Wednesday, February 4, 2009

Plus ça change, plus c’est la même chose

I’ve been thinking a lot about change and the contexts in which we engage in this process. Change, of course, is not a measurement but more of an infinite continuum. The seasons change, people change, we make change, we live through change.

If everything changed all the time, we wouldn’t know how to behave. Organization is essential to our society making progress. Maybe that’s why we keep ending up in the very same kinds of situations that we’ve staged revolutions and decades of counter-force against. It sometimes makes me wonder whether our world is just on auto-pilot cycling through forced changes. How much of an impact do our maneuvers really have? As T.S. Eliot wrote, “Do I dare / Disturb the universe? In a minute there is time / For decisions and revisions which a minute will reverse.”

Yet T.S. Eliot’s contributions to thinking on change weren’t all grim resignations to everything returning to its natural course, despite the disrupting fluctuations we inflict. Eliot also wrote: “We shall not cease from exploration / And the end of all our exploring/ Will be to arrive where we started / And know the place for the first time.”

How can we read this through a lens of understanding the paradox of change?

The example I almost always use is education. Having lost significant portions of their endowments and braced for even greater losses in the coming years, private universities, in the face of this immense disruption to carefully balanced finances, are being encouraged to take risks. Marketing consultants and politicians alike are telling them to engage in unprecedented innovation and exhibit creative and forward-thinking leadership. What is the goal of this direction? Is it to seek stability in the face of utter uncertainty? Or, is it to take the lowest point in recent economic history as an opportunity to instigate reforms that would have previously been unimaginably bold?

It’s unlikely that anything that happens now in direct response to the economic crisis, at least in terms of education, will have a profound impact on the way we understand and implement education as an institution in this country. If history holds true, this is one bump in the ongoing cycle of ups and downs, reforming previous reforms by returning to the reforms that came ever before them. But what if Eliot is telling us something—what if this time of economic concern is our exploration, this is our learning journey, and at the end of it, no matter whether our system looks the same or the battle we fought seems to have been in vain, we have gained a greater understanding of how we and our institutions work? Through creativity, innovation, and leadership, we can take meaningful steps towards a more in-depth, comprehensive understanding of the inner workings of our long-lasting institutions and the way we interact with them, and maybe one day, we will find the tiny pinhole in the cycle, and we will know, for the first time, what to do.

Monday, February 2, 2009

Mathilda Is

Facebook and the rest of the Web 2.0 world have changed a lot of things, revolutionizing the way we communicate and how we maintain our social networks. To keep up, we are living dual lives. We constantly interrupt our engagement in the physical world that surrounds us by logging on to this massive other galaxy, accessed through the tiniest pieces of equipment and existing somewhere that no one has ever really been, a place where we remotely build and maneuver representations of ourselves.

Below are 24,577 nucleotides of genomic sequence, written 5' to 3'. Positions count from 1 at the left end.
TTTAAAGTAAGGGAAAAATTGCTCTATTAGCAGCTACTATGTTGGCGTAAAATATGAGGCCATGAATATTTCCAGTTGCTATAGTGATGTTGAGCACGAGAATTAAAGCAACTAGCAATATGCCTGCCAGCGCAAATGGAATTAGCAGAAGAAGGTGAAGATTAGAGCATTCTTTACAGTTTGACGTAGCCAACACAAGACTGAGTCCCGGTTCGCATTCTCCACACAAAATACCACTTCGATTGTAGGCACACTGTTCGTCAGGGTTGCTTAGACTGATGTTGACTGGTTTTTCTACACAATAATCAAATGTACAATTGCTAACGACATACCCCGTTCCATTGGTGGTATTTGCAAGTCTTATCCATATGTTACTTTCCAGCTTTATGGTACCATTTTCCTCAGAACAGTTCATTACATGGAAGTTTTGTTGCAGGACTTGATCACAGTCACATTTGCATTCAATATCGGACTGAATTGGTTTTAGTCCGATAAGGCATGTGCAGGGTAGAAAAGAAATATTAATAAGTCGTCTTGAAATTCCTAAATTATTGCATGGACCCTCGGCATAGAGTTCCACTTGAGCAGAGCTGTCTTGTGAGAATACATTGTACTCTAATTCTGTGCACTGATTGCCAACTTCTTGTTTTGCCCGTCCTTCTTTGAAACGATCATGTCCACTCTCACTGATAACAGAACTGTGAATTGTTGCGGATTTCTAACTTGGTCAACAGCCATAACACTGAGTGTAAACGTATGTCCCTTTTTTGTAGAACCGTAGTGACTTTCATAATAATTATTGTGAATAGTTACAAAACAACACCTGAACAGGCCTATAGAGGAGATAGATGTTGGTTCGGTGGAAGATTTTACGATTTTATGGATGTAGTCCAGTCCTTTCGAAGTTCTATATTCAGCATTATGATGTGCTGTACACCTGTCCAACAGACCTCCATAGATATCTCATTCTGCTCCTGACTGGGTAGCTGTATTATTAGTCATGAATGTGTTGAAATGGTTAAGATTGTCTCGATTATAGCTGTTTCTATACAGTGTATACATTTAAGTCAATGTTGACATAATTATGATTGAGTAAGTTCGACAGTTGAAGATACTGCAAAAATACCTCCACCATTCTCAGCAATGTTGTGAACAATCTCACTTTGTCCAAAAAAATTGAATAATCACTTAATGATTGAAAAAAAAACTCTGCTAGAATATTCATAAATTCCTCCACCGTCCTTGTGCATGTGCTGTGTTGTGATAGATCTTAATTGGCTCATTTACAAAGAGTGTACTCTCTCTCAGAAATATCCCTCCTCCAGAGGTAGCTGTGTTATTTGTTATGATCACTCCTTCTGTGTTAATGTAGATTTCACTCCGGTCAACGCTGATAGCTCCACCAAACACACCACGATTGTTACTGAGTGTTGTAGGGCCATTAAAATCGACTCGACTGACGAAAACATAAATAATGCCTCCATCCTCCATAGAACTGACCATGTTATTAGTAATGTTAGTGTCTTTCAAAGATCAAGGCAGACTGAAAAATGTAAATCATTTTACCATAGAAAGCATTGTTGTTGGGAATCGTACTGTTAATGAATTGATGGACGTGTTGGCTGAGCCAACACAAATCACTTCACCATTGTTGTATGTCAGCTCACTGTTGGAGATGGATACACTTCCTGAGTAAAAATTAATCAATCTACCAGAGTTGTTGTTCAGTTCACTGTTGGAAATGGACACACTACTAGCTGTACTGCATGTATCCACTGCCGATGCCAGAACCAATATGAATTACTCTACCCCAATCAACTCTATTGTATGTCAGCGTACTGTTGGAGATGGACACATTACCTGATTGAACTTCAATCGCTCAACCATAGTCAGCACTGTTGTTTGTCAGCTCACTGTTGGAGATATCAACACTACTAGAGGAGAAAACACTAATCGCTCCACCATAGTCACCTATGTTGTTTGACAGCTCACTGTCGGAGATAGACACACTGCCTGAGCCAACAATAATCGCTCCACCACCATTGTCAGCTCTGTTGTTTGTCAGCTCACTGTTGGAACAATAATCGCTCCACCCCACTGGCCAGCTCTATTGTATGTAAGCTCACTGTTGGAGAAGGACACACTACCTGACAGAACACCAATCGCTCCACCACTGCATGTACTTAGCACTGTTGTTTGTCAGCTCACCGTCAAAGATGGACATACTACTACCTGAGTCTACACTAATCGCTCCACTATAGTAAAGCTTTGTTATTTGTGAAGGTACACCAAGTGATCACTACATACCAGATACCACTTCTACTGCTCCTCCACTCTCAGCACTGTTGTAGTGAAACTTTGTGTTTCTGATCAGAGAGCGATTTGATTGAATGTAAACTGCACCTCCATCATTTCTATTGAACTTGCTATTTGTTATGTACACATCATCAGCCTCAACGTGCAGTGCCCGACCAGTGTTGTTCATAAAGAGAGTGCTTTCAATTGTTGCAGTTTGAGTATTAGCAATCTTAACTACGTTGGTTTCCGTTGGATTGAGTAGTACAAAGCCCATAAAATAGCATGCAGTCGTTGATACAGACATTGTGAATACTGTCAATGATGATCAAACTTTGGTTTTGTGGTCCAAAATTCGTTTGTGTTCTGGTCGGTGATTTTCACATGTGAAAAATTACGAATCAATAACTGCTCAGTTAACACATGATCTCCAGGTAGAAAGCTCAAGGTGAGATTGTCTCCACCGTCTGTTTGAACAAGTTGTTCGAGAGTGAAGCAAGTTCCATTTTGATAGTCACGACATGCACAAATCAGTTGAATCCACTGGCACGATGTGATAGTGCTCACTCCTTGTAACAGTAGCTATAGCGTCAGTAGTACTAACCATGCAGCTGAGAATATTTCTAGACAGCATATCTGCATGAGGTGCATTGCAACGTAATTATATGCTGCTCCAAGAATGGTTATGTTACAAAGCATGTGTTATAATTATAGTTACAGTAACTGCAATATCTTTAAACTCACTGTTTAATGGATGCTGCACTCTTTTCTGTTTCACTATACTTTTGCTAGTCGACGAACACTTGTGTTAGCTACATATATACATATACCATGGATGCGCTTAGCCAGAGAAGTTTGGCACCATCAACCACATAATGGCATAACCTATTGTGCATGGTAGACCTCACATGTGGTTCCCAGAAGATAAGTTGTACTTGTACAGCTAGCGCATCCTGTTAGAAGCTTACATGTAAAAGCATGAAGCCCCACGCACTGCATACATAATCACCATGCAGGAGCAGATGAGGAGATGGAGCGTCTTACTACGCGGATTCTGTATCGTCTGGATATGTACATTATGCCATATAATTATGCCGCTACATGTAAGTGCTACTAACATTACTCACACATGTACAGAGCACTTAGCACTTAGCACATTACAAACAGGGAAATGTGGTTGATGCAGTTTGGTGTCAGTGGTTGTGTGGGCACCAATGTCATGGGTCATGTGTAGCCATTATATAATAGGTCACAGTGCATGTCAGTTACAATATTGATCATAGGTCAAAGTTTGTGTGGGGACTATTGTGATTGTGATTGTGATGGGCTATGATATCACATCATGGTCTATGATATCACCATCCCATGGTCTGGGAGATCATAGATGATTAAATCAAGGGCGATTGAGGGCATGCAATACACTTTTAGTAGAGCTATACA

There’s been a lot of talk about the social network side of this whole phenomenon. I spend more than enough time thinking about how to appropriately merge my real life exchanges with what are quickly becoming the social norms of the e-world. Should I “friend” that person I just met? If I friend him too soon, will he think I’m weird? If I wait, will he forget me?

Though at times eliciting confusion, the social functions of these relatively new internet communities are unfolding fairly straight-forwardly. But what about their impact on self-perception? Facebook and its step-child, Twitter, have changed the way I think about myself on a moment-to-moment basis. The Facebook “status” feature, the sole component of sites like Twitter, invites people to state not just what they are doing at that particular moment, but also what they’re thinking about, what they need people to know, and what they want people to wonder about.

This “status” indicator has disturbingly permeated my life. I find myself walking down the street thinking, “Mathilda is going to the grocery store. Mathilda is very pleased with her grades. Mathilda is so happy that winter is ending.” My thoughts, these very personalized bits (most of which I never utter), are transferred into the third-person for easy digestion by friends, colleagues, and lots of other people who I barely even know, whether I ever even post them on Facebook or not. By constantly conjugating my train of thought, I’m directing the timbre of my own self-perception for another audience.

And so it goes: Mathilda is thinking about Paris. Mathilda is avoiding the question. Mathilda wonders why we can’t just talk face-to-face.

I want to take a step back. What are all the things that we’re not saying on these sites? And for all the things we are saying, why are we so willingly and excessively disclosing them? This constant status update is part and parcel of the transformation of social networking and the reframing of communications into instant headlines, but how much does this venture into how we define ourselves individually?

Mathilda is walking home wondering.